It is self-evident Jesus was a Jew. To understand his teachings one has to place them in their first century Jewish-Roman-Greek context. Many churches fail to understand this. Jesus behaved like a Jew. He nearly always answered a question with a question. That was the Jewish way. The Gospels were written for different groups, some more Jewish than others. Often the emphasis was on the difference to separate what were two competing religious groups, each claiming their Jewish heritage.

A common heritage, Jews, Christians and Muslims. For Jews the written word is the path to God, for Christians it is through Jesus, for Muslims it is the Koran.

The Bible speaks with many voices, often contradictory voices. What cannot be found in one source can often be found in another.

We hear a lot of Islamic fundamentalists, less of Christian fundamentalists. Those who lack doubt, who do not question, are bigots. We learn by talking to people of other faiths.

Brazilian writer Paulo Coelho is a devout Catholic, but he recognises there are many paths to God, no one person has a monopoly. As he describes in Aleph, he questioned his faith.

The Koran tells us that God made Man of many faiths and we should respect them.

Guildford Seeking Common Ground Lecture for Interfaith Week at Trinity Centre, Holy Trinity Church, top of Guildford High Street Monday 21 November 2011.

- Behold! The Jewish Jesus
- Christianity: A History – Episode 1: Jesus the Jew
- Oneness of Humanity and the Unity of Religion
- Choosing the best road
- The Bible A Biography
- What a Rabbi Learns from Muhammad
- The Gospels
- Where does the New Testament come from?
- Jesus Wars
- Love Wins

Finding God in the Shack

October 12, 2011
Finding God in the Shack

Finding God in the Shack

Finding God in the Shack is a rehash of The Shack with errors.

It starts off with a synopsis of The Shack, only problem is it is riddled with errors. Not a good start.

At this point I will reiterate the advice given in Finding God in the Shack, read The Shack first, if you have done so, then please continue.

Finding God in the Shack is essentially a reader for The Shack, it looks at the theology of The Shack and asks did William Young get it right. And there is a lot of theology in The Shack!

The Shack, is not, as Roger E Olson wrongly states, a book about the Great Sadness, though it is in part. It is a philosophical discussion of the nature of God, Mack’s relationship with God and the need to forgive.

The Great Sadness is a burden Mack has to bear. His daughter goes missing, believed killed by a serial child killer, her body is never found. Mack blames himself, he blames God.

The One Big Question: why is there suffering in the world? Why does an all powerful, infinitely good God allow suffering? Maybe God is not good, maybe he is not all powerful, in which case who is more powerful, maybe he simply does not exist?

We have free will. Evil is the absence of Good, in the same way Dark is the absence of Light. We can handle Evil in theory, but how in practice when it brushes against us? How do we handle the brutal death of a child?

There are those who will say it was God’s will. Really!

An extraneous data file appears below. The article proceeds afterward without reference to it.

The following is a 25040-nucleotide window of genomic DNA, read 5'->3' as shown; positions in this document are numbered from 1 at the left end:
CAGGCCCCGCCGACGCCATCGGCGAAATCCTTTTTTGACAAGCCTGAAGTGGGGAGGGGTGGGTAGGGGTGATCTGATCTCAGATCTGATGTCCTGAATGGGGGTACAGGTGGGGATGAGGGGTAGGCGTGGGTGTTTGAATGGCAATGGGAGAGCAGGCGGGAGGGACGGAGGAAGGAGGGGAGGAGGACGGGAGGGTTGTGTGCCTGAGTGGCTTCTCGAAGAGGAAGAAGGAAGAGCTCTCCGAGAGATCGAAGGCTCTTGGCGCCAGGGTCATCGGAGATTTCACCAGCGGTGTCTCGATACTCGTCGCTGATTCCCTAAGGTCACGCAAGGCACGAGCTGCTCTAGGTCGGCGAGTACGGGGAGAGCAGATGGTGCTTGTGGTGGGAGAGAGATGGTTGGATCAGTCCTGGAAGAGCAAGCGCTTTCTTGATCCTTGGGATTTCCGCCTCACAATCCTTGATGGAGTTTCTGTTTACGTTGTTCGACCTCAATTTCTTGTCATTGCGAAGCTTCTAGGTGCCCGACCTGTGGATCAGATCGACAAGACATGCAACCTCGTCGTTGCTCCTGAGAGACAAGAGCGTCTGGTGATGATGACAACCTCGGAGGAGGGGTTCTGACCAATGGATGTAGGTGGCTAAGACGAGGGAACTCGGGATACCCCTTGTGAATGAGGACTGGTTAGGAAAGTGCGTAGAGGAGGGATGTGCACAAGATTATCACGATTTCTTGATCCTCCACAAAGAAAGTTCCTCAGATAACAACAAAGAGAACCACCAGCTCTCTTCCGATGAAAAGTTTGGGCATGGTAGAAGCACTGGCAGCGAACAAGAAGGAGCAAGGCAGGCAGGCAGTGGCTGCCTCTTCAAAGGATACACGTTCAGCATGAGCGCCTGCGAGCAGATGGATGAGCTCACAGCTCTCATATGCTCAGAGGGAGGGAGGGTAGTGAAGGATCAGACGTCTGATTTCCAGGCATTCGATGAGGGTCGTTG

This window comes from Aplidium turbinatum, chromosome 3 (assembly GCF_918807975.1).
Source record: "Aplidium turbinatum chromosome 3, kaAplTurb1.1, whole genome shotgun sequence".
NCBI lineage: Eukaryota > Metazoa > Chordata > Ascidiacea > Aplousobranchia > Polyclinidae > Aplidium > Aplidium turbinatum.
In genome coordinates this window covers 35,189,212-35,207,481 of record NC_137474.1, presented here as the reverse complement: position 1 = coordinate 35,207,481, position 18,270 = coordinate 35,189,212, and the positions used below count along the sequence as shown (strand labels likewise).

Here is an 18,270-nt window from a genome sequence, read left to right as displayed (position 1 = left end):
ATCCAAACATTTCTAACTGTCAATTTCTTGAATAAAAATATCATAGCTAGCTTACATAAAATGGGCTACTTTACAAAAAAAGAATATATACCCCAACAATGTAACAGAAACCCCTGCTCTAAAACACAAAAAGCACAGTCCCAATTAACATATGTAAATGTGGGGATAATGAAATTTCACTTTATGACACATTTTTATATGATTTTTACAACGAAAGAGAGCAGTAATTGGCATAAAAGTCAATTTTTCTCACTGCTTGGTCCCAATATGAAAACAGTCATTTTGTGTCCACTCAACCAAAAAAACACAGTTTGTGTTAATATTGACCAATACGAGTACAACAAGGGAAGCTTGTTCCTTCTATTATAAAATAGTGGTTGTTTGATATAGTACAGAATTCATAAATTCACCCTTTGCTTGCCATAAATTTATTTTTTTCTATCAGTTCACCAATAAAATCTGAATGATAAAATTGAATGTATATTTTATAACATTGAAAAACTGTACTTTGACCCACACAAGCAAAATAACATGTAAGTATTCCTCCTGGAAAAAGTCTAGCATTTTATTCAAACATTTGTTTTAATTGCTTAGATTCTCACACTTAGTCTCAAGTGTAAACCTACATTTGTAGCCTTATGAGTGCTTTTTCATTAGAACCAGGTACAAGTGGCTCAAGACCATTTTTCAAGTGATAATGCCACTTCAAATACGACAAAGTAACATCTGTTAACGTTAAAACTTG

When a child plummets to their death, was it God’s will? Did God give a little nudge, because God delighted in seeing the child’s head split open when the child hits the ground?

Maybe God does sometimes intervene. How often do we hear it said it was a miracle that so and so survived? But mainly God does not intervene.

Were God to always intervene, we would have the Law of Unintended Consequences, the Laws of Physics would not work. We cannot have it all ways.

Roger E Olson warns of using proof texts to prove a point, the Bible speaks with many voices, often contradictory voices, and yet he is too often guilty as charged, worse still, he then gives contrary examples that contradict the point he has made.

Roger E Olson says if you do not go to church then you are not a Christian. He then gives examples of bad churches that he himself has left!

I would turn this on its head and say there are many who go to church who are not Christians. Simply going through the motions every Sunday does not make you a Christian.

This is to ignore Holy Men who lived a life of solitude.

Paulo Coelho tells a story, or more likely retells a story. A priest goes to visit a man who does not attend church. The two sit in silence before a fire. The priest removes an ember and puts in the hearth. It goes dull and cold. He then puts it back in the fire and leaves. Point made.

Some need community others do not.

Is Christianity all happiness and light? There are are many examples of Christians who have had doubts, who have suffered depression. Dostoevsky, Tolstoy for example.

Paulo Coelho had doubts. He went on a spiritual journey which he recounts in Aleph.

Jesus warned that those who followed him were not embarking on an easy journey.

Roger E Olson confuses feeling depressed with depression.

Roger E Olson does not like the ending of The Shack and arrogantly constructs his own. He does not believe that after what happened to Mack he can rebuild his life. Why not? He had long conversations with God. He saw that his daughter Missy was happy where she was, that she did not blame him for what had happened, that she had forgiven her killer. Yes, he will feel sad, as he will miss her.

There are many well documented cases of people forgiving acts of depravity. One only has to look at the Truth and Reconciliation hearings in South Africa.

If you cannot forgive, let go, it consumes. If we all exacted an eye for an eye, we would as Gandhi once said, be living in a world of blind men.